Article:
Translating Old English to Middle English to Modern English was a passion of mine at university. I majored in English Literature and could not get enough of learning where a word or how a phrase evolved into what we use today. My daughter calls me a “word nerd” and my son says mine is the most “uninteresting major in the history of modern education.”
That is not true. The discipline of translation can be applied to everyday life. One can trace a word right down to its root and phrases and watch them slowly evolve over time. By slowly, we’re talking about evolution over centuries.
Through my 34 years in association management, I have seen one phrase that changes meaning as often as the tide at the beach. The phrase is “Best Practice.”
Those two simple words apparently can shapeshift into a variety of meanings at the whim of its user.
According to the Merriam-Webster Dictionary, best practice is defined as “A procedure that has been shown by research and experience to produce optimal results and that is established or proposed as a standard suitable for widespread adoption.”
There are four key words we should hold ourselves accountable to in that definition. They are “procedure“ and “research and experience.” When talking about best practice, that’s all you really need to know. Procedure. Research and Experience. Full stop.
As an association executive serving the bid and proposal industry (and others before that), I have seen the phrase “Best Practice” misused in the most embarrassing ways. The most common form is in marketing copy. By attempting to sell a solution or a service, you will often see the phrase “Best Practice” pop up as reinforcement on why you should buy.
Too often, people toss the phrase “Best Practice” out to convince you it is standard operating procedure. Most of the time it is not. Some people routinely say that a process is best practice because their company prefers things done a certain way or, worst of all, it is their opinion.
If a best practice is missing the basic tenets (procedure, research and experience) it is not a best practice. Most of the time the phrase “Best Practice” is missing one key ingredient (screaming from the highest mountain): “RESEARCH”.
Without verifiable research to support the hypothesis of the process, it is simply an opinion. Without research, the claim is as weak as a watered-down cup of coffee. It has little to no meaning.
Associations like APMP know it must prove the process through research, usually through its own members, before calling it a best practice. For example, APMP’s Body of Knowledge was created and written though research. APMP’s family of certification was created and written through research. We research it, because we know that’s the only way standards and governing organisations like the British Standards Institute, American National Standards Institute, or certification governing bodies like the APM Group will accept it as a best practice or standard.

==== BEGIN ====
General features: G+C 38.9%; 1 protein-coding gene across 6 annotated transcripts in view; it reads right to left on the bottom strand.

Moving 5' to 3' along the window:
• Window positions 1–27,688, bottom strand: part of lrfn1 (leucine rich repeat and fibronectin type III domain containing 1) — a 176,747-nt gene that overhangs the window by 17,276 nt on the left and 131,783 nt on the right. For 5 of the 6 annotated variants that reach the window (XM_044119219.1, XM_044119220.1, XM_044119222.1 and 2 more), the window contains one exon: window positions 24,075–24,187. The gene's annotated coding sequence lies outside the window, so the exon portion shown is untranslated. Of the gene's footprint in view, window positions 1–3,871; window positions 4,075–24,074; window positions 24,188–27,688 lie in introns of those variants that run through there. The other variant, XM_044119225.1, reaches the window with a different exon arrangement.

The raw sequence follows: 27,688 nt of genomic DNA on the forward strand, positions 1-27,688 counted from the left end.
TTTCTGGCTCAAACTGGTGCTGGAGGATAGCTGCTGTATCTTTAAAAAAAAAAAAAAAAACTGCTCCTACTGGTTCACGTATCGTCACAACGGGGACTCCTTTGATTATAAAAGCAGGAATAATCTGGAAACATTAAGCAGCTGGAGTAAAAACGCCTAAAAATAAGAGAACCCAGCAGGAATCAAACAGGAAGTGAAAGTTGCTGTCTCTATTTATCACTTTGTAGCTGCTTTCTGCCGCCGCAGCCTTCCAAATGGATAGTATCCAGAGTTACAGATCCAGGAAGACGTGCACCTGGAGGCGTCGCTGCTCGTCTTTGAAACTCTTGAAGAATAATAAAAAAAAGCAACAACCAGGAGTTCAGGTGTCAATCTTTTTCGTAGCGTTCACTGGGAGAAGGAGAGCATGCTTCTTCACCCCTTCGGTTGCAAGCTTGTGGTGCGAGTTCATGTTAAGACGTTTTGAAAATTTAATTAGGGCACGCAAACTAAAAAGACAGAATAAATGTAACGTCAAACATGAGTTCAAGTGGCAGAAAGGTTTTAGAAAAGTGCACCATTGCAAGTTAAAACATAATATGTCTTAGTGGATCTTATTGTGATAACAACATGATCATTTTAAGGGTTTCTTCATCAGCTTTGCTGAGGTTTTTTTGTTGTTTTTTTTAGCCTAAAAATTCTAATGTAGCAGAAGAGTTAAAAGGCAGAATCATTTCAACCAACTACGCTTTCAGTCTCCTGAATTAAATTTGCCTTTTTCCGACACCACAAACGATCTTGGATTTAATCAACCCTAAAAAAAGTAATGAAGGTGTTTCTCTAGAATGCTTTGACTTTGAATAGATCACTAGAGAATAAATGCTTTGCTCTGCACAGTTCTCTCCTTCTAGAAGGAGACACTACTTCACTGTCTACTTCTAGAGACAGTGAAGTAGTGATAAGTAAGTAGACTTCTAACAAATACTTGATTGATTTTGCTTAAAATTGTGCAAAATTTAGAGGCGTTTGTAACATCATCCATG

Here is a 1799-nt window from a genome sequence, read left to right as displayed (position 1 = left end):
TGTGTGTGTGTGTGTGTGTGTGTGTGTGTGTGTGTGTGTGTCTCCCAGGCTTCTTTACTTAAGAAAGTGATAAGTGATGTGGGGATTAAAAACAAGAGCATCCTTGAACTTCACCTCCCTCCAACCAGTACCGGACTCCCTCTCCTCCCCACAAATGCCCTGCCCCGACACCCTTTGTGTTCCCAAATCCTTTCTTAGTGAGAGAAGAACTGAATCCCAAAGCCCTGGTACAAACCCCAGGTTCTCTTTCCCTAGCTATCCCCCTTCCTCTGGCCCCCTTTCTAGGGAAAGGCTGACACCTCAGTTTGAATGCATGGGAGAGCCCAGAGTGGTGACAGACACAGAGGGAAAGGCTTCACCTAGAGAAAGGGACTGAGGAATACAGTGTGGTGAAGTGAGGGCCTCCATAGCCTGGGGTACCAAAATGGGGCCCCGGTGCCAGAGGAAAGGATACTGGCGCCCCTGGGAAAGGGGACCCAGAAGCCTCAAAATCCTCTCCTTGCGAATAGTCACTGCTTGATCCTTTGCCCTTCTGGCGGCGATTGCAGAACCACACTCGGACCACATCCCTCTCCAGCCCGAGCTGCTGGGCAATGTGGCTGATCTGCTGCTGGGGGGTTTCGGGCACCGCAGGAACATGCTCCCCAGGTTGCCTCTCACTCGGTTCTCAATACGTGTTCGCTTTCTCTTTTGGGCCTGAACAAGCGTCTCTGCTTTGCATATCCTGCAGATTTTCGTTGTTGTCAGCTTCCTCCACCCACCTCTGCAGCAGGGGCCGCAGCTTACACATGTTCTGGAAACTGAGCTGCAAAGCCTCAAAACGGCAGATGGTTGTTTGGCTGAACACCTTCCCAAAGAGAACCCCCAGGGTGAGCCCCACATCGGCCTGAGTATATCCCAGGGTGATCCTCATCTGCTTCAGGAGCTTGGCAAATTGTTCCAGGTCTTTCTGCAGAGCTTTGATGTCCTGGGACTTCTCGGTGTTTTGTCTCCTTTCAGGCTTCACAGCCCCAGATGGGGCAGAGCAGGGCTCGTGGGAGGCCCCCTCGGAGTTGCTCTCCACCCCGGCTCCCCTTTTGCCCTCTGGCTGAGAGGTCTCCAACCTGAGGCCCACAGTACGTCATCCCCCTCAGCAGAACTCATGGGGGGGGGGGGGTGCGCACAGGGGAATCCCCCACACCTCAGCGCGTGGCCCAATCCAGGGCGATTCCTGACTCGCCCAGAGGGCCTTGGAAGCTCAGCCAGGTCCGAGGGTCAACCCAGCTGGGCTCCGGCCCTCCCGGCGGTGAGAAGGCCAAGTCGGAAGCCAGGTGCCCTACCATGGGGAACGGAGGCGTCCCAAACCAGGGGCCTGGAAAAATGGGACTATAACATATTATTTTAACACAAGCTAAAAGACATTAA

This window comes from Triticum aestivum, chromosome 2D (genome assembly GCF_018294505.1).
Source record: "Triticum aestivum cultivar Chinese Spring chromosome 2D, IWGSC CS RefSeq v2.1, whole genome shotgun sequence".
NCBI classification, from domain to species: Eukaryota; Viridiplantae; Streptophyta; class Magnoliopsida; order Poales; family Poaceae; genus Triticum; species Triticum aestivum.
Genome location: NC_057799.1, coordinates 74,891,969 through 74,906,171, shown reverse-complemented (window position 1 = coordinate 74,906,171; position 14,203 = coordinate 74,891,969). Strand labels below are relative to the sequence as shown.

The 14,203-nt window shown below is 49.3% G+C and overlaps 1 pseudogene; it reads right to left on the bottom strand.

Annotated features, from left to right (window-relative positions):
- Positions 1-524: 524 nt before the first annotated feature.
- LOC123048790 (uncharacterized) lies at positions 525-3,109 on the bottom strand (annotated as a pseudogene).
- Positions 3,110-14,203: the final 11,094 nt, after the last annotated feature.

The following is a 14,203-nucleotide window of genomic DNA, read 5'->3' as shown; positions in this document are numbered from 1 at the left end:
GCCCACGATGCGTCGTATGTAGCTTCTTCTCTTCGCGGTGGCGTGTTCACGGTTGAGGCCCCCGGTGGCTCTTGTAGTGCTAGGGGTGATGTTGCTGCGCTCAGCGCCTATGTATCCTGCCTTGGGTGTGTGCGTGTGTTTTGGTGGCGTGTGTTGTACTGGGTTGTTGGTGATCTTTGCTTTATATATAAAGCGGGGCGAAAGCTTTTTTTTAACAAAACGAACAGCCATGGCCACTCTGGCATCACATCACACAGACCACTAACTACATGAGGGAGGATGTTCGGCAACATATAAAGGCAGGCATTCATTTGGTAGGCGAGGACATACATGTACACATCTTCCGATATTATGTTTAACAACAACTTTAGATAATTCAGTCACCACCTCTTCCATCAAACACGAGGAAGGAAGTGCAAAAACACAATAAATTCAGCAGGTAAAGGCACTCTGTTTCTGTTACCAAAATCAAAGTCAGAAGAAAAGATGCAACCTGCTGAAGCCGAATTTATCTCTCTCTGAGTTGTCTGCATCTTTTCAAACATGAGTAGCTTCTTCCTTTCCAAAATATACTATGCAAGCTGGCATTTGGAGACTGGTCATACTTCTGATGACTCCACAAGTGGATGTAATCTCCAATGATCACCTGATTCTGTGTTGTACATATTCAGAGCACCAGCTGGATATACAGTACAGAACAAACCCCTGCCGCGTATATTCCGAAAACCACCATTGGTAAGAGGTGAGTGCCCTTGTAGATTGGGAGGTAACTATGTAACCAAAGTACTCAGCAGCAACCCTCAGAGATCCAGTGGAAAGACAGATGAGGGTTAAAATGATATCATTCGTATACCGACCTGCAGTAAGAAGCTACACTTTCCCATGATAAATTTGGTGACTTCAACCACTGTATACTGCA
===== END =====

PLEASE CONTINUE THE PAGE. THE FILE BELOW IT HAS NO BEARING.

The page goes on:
By research, we aren’t talking about a LinkedIn poll or a five-question survey. We are talking about a cross-section of users worldwide who have an opinion about a process and the way things are done, and exhaustive conversations and focus groups debating and getting to one true meaning. The research is usually conducted by a third party over a long period of time and is generally an expensive process.
One of the reasons associations exist is to publish verifiable, researched procedures for their members. Associations globally are proud of that but are seldom recognised for their rigor in determining best practice.
There is, however, an antidote to the misused phrase “Best Practice”. If you read, hear, or see it, simply ask the user about their research process. If the research does not exist, it’s an opinion. If the research is light or skimpy, it is still an opinion.
We ask those who misuse the phrase “Best Practice” to instead say “In my/our opinion, this should be the process…” That is far more accurate.
The secret sauce for any best practice is in the research.
This article was written by Rick Harris.
Rick has 32 years of association management experience, with the last ten years spent as the CEO of APMP. He is committed to the bid and proposal industry and has guided the association to a 100% growth in membership (now at 10,500+ members) over that time. With the help of APMP’s Board of Directors, Rick created Bid & Proposal Con Europe™ and Bid & Proposal Con Asia™ to promote professionalism in the bid and proposal industry worldwide. He is APMP Practitioner certified and encourages all bid and proposal professionals to join APMP.